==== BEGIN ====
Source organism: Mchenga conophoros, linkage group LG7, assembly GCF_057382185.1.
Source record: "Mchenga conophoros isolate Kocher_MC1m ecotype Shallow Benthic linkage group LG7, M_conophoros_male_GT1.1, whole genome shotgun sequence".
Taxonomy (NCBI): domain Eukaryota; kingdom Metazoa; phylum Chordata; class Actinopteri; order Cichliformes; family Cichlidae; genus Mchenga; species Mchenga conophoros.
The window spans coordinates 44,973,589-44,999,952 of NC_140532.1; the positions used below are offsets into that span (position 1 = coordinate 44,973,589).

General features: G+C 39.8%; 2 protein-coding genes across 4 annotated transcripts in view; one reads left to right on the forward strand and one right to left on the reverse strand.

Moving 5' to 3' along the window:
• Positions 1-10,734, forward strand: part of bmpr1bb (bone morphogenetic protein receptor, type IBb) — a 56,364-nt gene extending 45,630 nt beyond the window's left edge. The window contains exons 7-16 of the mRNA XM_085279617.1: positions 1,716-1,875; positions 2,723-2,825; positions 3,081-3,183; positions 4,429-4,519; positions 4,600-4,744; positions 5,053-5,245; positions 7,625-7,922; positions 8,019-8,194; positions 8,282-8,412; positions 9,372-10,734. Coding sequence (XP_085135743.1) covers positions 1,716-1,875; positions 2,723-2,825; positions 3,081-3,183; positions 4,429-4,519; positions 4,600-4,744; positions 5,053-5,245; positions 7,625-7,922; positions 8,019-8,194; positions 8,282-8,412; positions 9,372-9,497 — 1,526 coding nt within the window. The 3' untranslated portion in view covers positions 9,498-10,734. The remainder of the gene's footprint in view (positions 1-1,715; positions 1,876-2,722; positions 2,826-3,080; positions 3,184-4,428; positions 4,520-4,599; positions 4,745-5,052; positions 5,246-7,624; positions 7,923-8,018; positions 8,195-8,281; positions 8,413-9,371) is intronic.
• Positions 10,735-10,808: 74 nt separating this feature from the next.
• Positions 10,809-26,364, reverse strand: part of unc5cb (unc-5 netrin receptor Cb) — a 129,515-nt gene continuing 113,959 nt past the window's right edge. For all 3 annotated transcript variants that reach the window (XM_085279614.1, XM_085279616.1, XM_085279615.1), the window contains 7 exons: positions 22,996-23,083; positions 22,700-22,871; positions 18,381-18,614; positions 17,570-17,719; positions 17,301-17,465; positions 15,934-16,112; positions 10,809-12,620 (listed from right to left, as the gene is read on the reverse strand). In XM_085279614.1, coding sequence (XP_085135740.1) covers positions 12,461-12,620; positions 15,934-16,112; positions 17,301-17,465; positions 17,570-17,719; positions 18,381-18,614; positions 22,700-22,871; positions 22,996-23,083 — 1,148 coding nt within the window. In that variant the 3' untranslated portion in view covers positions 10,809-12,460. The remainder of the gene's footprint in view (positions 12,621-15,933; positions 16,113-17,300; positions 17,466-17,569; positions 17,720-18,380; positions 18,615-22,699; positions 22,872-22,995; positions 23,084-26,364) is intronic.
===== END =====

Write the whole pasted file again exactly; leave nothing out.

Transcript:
Source organism: Mchenga conophoros, linkage group LG7, assembly GCF_057382185.1.
Source record: "Mchenga conophoros isolate Kocher_MC1m ecotype Shallow Benthic linkage group LG7, M_conophoros_male_GT1.1, whole genome shotgun sequence".
Taxonomy (NCBI): domain Eukaryota; kingdom Metazoa; phylum Chordata; class Actinopteri; order Cichliformes; family Cichlidae; genus Mchenga; species Mchenga conophoros.
The window spans coordinates 44,973,589-44,999,952 of NC_140532.1; the positions used below are offsets into that span (position 1 = coordinate 44,973,589).

General features: G+C 39.8%; 2 protein-coding genes across 4 annotated transcripts in view; one reads left to right on the forward strand and one right to left on the reverse strand.

Moving 5' to 3' along the window:
• Positions 1-10,734, forward strand: part of bmpr1bb (bone morphogenetic protein receptor, type IBb) — a 56,364-nt gene extending 45,630 nt beyond the window's left edge. The window contains exons 7-16 of the mRNA XM_085279617.1: positions 1,716-1,875; positions 2,723-2,825; positions 3,081-3,183; positions 4,429-4,519; positions 4,600-4,744; positions 5,053-5,245; positions 7,625-7,922; positions 8,019-8,194; positions 8,282-8,412; positions 9,372-10,734. Coding sequence (XP_085135743.1) covers positions 1,716-1,875; positions 2,723-2,825; positions 3,081-3,183; positions 4,429-4,519; positions 4,600-4,744; positions 5,053-5,245; positions 7,625-7,922; positions 8,019-8,194; positions 8,282-8,412; positions 9,372-9,497 — 1,526 coding nt within the window. The 3' untranslated portion in view covers positions 9,498-10,734. The remainder of the gene's footprint in view (positions 1-1,715; positions 1,876-2,722; positions 2,826-3,080; positions 3,184-4,428; positions 4,520-4,599; positions 4,745-5,052; positions 5,246-7,624; positions 7,923-8,018; positions 8,195-8,281; positions 8,413-9,371) is intronic.
• Positions 10,735-10,808: 74 nt separating this feature from the next.
• Positions 10,809-26,364, reverse strand: part of unc5cb (unc-5 netrin receptor Cb) — a 129,515-nt gene continuing 113,959 nt past the window's right edge. For all 3 annotated transcript variants that reach the window (XM_085279614.1, XM_085279616.1, XM_085279615.1), the window contains 7 exons: positions 22,996-23,083; positions 22,700-22,871; positions 18,381-18,614; positions 17,570-17,719; positions 17,301-17,465; positions 15,934-16,112; positions 10,809-12,620 (listed from right to left, as the gene is read on the reverse strand). In XM_085279614.1, coding sequence (XP_085135740.1) covers positions 12,461-12,620; positions 15,934-16,112; positions 17,301-17,465; positions 17,570-17,719; positions 18,381-18,614; positions 22,700-22,871; positions 22,996-23,083 — 1,148 coding nt within the window. In that variant the 3' untranslated portion in view covers positions 10,809-12,460. The remainder of the gene's footprint in view (positions 12,621-15,933; positions 16,113-17,300; positions 17,466-17,569; positions 17,720-18,380; positions 18,615-22,699; positions 22,872-22,995; positions 23,084-26,364) is intronic.